• Ronit  Kessel

    Ronit Kessel

    Associate Professor
    Head of the Geology Program
    Room 210 South

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    The combination of experimental petrology and thermodynamic modeling provides powerful insights into the igneous and metamorphic processes by which Earth and other planets evolved.  My research involves the development of experimental techniques together with modeling of the experimental data to constrain the nature of both terrestrial and extraterrestrial environments through the study of synthetic analogs. 

    The topics I am currently involved with:

    Melt and fluid compositions in equilibrium with mantle material. Aqueous fluids play an important role in melting and metasomatism of the Earth’s mantle; I study the role of volatiles (H2O, CO2, etc.) in dehydration/hydration and melting processes in the mantle.

    The evolution of meteorite groups. Samples delivered to the Earth as meteorites provide us with a unique opportunity to study the timing and the processes by which our solar system formed and evolved.  I combine both experimental and analytical methods to understand the formation conditions of different groups of meteorites.


    Curriculum Vitae


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  • Boaz  Lazar

    Boaz Lazar

    Room 5 South

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    Research interests:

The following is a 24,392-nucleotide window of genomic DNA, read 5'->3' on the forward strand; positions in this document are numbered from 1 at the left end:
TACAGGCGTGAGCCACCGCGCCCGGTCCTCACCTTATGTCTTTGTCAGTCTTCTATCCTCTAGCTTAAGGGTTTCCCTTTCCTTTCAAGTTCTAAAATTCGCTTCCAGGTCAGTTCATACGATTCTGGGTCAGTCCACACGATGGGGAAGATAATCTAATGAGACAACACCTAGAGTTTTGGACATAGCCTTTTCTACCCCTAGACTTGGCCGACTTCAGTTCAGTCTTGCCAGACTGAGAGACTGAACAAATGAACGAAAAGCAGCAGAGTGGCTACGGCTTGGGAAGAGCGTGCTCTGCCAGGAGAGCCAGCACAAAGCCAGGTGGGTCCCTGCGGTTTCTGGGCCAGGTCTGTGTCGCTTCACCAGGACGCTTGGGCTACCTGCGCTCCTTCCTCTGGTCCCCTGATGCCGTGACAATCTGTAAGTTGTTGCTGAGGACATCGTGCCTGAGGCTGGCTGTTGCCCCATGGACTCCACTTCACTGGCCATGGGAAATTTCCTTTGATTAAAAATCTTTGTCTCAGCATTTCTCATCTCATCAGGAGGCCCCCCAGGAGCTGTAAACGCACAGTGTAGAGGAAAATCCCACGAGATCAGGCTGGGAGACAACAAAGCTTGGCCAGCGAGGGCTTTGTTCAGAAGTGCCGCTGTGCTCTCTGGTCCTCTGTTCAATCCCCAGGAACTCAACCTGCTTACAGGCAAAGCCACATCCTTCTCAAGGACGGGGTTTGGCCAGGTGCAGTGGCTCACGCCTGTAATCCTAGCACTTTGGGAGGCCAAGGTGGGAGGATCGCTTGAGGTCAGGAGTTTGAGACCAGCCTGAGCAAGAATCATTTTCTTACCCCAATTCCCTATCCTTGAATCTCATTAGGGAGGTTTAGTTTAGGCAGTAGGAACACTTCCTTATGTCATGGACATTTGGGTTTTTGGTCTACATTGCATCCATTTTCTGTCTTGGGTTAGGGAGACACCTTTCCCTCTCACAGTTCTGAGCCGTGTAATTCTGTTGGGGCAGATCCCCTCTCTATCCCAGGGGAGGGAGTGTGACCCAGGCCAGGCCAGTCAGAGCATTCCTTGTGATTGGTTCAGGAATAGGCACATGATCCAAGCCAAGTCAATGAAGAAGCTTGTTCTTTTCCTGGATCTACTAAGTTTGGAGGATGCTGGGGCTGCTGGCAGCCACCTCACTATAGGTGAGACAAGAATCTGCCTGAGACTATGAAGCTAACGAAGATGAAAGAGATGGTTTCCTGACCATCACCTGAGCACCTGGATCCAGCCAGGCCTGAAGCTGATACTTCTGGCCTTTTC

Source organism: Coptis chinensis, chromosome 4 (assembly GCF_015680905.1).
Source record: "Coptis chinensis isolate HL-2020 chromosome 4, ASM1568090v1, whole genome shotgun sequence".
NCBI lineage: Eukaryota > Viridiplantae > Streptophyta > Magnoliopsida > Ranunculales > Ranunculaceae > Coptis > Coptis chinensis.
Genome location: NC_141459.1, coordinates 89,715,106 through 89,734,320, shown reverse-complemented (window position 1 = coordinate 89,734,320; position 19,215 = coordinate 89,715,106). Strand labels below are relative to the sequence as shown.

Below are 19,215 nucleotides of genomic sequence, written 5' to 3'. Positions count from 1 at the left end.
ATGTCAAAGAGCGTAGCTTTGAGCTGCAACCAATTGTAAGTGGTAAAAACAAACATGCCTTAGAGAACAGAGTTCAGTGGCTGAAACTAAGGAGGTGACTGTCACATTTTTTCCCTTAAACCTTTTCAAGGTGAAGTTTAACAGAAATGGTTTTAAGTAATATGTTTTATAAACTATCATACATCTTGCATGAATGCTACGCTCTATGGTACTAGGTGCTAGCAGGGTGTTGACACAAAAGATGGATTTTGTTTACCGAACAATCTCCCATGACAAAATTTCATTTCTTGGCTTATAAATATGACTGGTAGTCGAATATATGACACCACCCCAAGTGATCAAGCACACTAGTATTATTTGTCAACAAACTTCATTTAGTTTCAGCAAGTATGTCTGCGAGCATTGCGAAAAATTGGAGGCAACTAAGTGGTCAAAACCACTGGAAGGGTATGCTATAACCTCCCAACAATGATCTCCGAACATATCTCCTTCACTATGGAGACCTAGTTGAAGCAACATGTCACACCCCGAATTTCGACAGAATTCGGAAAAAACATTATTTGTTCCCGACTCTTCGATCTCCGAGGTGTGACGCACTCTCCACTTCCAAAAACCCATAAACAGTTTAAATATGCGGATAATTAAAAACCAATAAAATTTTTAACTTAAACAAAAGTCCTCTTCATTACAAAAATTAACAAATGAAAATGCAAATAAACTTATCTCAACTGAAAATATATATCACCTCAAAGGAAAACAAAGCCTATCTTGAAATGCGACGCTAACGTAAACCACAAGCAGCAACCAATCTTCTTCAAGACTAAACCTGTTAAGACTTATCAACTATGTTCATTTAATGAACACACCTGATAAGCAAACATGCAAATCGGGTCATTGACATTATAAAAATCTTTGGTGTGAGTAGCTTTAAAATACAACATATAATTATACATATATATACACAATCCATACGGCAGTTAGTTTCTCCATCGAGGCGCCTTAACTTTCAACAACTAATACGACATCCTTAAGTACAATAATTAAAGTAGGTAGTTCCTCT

My research has been focused on geochemical and biogeochemical processes at and near natural interfaces such as between water (saline/fresh) and rocks (or sediments or particles) and water-atmosphere boundaries. The research covers a wide-scale variety of geological environments. I have studied fluid inclusions within crystals, microgradients between seawater and electrode surfaces, stromatolites (microbial mats), coral reefs, porewaters within corals and sediments, floods and the open sea water column. A brief description of the research activities:Sr isotopes in ground waters as tracers of the calcite-calcite and calcite-dolomite transformations; Fluid inclusions in halite and the reconstruction of the chemical evolution of the oceans during the geological history; Diagenesis of reef corals and the distribution of trace elements (proxies for paleo-oceanographic conditions) between coralline aragonite and seawater; The fate of manganese in the soil-aquifer treatment of a sewage reclamation system; Isotopic effect of CO2 influx across brine-atmosphere interface induced by intense photosynthesis; 14C fluxes into marine sediments, across freshwater seawater interface, flood water and radiocarbon budgets; Carbon, oxygen and nutrients variations in coral reefs emphasizing the role of bioeroders, the decrease in reef calcification due to eutrophication, and suggesting that reefs will stop to grow on atmospheric CO2 doubling; Nutrients budget of the northern Gulf of Aqaba, Red Sea that enable to determine the role of fish farming in the eutrophication of that oligotrophic basin; Using the disequilibrium in the U-Th series, the cosmogenic isotopes 14C and 10Be for identifying atmospheric exchange, flood intensity, fluxes into porewater and water dating and analyzing the open system effect on dating corals by the U-Th method and studying water fluxes and adsorption/desorption kinetics. 4)
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